Remember the Jena Six? It seems not many do….
In September 2006, black students at Jena High School in Jena, Louisiana, jokingly asked permission to sit under a tree in the schoolyard that by tradition, only white students sat under.
The principal told the students they could sit wherever they liked; soon after, black students sat under the tree. Shortly after this, three nooses (in the school colors) were hung from the tree. Anyone remotely familiar with the history of the lynching of black people in this country would recognize such an action as a threat. Although the recommended punishment for the white students who were found to have hung the nooses was expulsion, the culprits received an only in-school detention, and the incident was dismissed as a prank. For the rest of the fall, there was heightened tension between black and white students at the school. After a number of incidents (including arson), six black students fought with a white student and five were charged, as adults, with attempted murder (a 14 year old was charged as a juvenile, the others were 16 and 17 at the time). One of the young men, Mychal Bell, was jailed for over a year. On September 20, 2007, thousands of protesters descended upon Jena in support of the Jena 6.
Mychal Bell was found guilty and convicted of aggravated second degree-battery and conspiracy to commit aggravated second-degree battery. Such a charge requires the use of a “dangerous weapon” – the prosecutor argued Bell’s tennis shoes constituted such an item. Again, Bell was charged with this crime as an adult and with a conviction faced 22 years in prison. The conspiracy conviction was eventually vacated, on the grounds that Bell should have been tried as a juvenile, and the battery conviction was also overturned on the same grounds by the Louisiana Third Circuit Court of Appeals. Bell was eventually sentenced to 18 months in a juvenile facility on two counts of simple battery and two counts of criminal destruction of property, charges never even mentioned during the original proceedings.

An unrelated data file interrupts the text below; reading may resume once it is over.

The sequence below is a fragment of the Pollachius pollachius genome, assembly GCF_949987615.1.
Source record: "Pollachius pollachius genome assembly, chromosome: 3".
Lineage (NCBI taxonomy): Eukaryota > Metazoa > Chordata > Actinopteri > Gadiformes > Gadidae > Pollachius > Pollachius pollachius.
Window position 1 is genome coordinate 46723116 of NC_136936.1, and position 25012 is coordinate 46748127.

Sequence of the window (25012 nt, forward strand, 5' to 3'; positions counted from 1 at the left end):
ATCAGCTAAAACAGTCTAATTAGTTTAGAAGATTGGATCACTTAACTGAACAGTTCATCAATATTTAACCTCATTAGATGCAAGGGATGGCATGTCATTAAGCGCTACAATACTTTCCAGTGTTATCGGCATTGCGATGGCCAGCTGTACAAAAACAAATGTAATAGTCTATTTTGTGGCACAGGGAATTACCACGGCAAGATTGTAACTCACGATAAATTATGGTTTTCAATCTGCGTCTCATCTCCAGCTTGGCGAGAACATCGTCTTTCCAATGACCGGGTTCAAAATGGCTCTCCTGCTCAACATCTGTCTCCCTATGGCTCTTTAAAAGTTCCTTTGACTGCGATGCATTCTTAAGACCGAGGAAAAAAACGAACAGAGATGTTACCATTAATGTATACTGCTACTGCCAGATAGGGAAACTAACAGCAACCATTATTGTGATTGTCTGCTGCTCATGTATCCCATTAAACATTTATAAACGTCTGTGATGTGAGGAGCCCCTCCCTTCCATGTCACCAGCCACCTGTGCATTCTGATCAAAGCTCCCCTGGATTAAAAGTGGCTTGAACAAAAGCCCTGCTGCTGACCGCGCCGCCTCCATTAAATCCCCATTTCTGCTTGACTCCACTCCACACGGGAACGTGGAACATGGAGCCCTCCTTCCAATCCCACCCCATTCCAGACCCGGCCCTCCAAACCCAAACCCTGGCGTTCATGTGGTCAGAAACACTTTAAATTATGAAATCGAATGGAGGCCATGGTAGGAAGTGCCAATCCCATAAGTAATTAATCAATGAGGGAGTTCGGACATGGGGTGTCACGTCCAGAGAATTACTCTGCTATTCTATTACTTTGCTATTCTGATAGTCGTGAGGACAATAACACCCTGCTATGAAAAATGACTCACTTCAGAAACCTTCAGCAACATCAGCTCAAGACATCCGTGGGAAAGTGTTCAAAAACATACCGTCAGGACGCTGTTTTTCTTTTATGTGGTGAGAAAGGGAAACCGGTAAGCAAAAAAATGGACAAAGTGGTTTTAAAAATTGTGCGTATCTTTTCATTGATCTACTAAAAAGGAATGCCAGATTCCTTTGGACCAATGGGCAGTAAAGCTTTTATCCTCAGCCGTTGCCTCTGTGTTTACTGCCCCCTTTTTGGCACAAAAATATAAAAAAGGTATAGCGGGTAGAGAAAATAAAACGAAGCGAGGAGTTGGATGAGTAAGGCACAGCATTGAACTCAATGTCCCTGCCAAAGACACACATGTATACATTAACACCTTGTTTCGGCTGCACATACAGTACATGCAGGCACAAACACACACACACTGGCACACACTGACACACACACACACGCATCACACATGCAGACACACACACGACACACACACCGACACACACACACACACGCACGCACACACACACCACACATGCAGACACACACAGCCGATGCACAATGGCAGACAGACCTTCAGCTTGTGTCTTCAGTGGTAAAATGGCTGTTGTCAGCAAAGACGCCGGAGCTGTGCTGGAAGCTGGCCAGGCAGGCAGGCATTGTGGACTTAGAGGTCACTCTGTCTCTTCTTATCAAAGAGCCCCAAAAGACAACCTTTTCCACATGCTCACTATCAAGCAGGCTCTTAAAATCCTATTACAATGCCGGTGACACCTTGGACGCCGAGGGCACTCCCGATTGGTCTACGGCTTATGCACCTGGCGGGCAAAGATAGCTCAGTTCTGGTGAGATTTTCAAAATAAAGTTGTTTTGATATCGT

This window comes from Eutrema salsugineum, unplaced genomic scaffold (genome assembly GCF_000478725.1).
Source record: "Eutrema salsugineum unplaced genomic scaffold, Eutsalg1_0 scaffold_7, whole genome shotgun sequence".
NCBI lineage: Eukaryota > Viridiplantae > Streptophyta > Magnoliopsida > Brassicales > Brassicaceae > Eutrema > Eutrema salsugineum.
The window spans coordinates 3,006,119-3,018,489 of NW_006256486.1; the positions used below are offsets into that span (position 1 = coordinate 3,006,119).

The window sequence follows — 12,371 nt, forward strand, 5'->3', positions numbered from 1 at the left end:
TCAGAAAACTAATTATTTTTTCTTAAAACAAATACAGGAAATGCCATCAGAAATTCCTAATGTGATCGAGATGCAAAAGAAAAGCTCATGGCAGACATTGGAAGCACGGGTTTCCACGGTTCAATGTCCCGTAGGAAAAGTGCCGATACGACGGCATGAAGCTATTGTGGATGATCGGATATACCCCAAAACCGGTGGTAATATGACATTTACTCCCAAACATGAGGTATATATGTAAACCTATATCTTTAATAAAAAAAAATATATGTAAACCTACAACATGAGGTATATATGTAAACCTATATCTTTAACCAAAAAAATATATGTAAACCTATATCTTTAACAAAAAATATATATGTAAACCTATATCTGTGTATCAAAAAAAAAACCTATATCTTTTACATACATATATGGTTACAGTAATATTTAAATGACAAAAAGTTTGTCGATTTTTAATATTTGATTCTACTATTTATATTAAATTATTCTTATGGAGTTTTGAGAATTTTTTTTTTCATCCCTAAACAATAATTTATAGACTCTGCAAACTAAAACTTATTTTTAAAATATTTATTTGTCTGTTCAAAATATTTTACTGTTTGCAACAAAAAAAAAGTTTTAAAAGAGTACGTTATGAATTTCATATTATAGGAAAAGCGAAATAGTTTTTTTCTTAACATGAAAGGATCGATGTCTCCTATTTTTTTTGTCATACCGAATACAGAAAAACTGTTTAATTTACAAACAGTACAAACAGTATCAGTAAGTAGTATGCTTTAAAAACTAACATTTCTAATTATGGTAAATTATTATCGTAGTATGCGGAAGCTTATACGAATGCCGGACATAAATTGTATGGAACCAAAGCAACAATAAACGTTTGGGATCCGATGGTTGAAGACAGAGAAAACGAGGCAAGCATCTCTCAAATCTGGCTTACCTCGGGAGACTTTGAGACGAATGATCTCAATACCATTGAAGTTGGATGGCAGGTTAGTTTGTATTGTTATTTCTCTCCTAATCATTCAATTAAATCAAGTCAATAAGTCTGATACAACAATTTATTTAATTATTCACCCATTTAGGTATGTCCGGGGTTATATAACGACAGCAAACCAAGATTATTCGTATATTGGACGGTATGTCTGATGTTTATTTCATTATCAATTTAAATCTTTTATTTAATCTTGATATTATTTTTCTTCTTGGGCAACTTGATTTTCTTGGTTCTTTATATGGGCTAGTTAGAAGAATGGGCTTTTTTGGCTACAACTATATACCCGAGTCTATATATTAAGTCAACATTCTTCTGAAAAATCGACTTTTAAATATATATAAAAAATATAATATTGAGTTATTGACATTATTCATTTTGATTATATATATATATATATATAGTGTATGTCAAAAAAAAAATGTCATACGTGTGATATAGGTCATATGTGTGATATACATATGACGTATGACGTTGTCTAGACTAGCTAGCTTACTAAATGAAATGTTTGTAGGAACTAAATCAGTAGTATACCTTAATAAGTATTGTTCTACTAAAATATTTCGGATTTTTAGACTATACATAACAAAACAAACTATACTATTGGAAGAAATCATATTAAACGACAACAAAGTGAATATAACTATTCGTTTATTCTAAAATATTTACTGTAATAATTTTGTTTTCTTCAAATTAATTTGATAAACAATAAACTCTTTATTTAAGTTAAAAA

Bell eventually plead guilty to a reduced charge of battery and was sentenced to 18 months in a juvenile facility.
Thousands attended a rally in Jena on September 20, 2007, the date scheduled for Bell’s sentencing. Rallies were held all over the country and there was a groundswell of attention given to the issue of unfair treatment by the criminal justice system, especially to youth of color.
Where has that attention gone? The mainstream media was slow, very slow to give attention to the Jena Six case. Brought to light by bloggers, particularly bloggers of color, MSM eventually jumped on the bandwagon. The remaining cases have not yet been resolved and activism around the issues have died down.
Sylvia blogs about the overall movement, and its lack of a general perspective on the purposes of looking at these cases.
This work is important. Documenting the cases and telling the stories of what happens to youth – particularly those of color, and/or those who are queer and/or those who are poor – because of an unjust justice system cannot die down because of America’s short attention span and long legacy of oppressive structures, policies and practices. Keep remembering and keep telling.